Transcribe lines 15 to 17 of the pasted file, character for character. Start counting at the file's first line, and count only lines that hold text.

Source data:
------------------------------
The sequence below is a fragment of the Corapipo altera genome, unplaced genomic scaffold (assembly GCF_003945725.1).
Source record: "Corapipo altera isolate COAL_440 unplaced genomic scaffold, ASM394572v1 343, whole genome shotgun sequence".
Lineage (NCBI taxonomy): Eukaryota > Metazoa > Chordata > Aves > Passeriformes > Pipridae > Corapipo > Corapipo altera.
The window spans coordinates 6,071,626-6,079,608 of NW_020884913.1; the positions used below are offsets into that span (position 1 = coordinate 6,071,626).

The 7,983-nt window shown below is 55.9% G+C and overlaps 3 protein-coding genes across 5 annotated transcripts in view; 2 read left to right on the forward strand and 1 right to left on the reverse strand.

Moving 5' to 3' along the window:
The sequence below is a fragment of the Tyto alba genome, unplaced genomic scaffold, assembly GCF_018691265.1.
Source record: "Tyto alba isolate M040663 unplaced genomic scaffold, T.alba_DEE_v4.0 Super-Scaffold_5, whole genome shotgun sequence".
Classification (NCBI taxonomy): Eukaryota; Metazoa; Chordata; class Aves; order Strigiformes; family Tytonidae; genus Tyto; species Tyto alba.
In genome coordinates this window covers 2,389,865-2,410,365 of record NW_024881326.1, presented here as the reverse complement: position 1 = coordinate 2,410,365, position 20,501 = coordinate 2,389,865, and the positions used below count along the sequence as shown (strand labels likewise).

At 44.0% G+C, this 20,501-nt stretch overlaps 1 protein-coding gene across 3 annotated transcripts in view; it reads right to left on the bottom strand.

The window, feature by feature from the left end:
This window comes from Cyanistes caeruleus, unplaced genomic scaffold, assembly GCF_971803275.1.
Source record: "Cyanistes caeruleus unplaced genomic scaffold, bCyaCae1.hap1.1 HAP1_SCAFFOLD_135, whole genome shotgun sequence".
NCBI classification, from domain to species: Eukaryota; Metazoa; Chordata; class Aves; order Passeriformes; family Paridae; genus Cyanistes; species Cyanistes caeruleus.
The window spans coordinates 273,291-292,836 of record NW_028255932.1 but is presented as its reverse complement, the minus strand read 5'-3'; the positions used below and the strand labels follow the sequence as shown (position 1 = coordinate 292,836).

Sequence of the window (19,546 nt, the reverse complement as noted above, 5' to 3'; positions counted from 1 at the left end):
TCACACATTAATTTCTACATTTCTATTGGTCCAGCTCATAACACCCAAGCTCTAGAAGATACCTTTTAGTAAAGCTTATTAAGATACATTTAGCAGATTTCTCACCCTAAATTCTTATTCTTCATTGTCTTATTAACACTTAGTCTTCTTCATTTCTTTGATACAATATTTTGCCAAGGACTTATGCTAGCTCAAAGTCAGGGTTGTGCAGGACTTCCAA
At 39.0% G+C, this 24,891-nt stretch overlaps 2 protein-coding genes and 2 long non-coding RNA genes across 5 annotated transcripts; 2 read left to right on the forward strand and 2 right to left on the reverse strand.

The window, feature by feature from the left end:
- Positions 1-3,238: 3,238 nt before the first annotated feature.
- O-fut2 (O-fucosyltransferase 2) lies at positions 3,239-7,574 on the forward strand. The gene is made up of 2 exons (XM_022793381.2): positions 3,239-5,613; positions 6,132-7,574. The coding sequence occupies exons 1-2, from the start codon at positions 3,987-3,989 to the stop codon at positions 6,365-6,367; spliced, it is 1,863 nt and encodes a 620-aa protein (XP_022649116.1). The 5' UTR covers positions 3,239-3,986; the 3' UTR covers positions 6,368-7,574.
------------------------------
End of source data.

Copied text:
NCBI classification, from domain to species: Eukaryota; Metazoa; Chordata; class Aves; order Passeriformes; family Paridae; genus Cyanistes; species Cyanistes caeruleus.
The window spans coordinates 273,291-292,836 of record NW_028255932.1 but is presented as its reverse complement, the minus strand read 5'-3'; the positions used below and the strand labels follow the sequence as shown (position 1 = coordinate 292,836).

Sequence of the window (19,546 nt, the reverse complement as noted above, 5' to 3'; positions counted from 1 at the left end):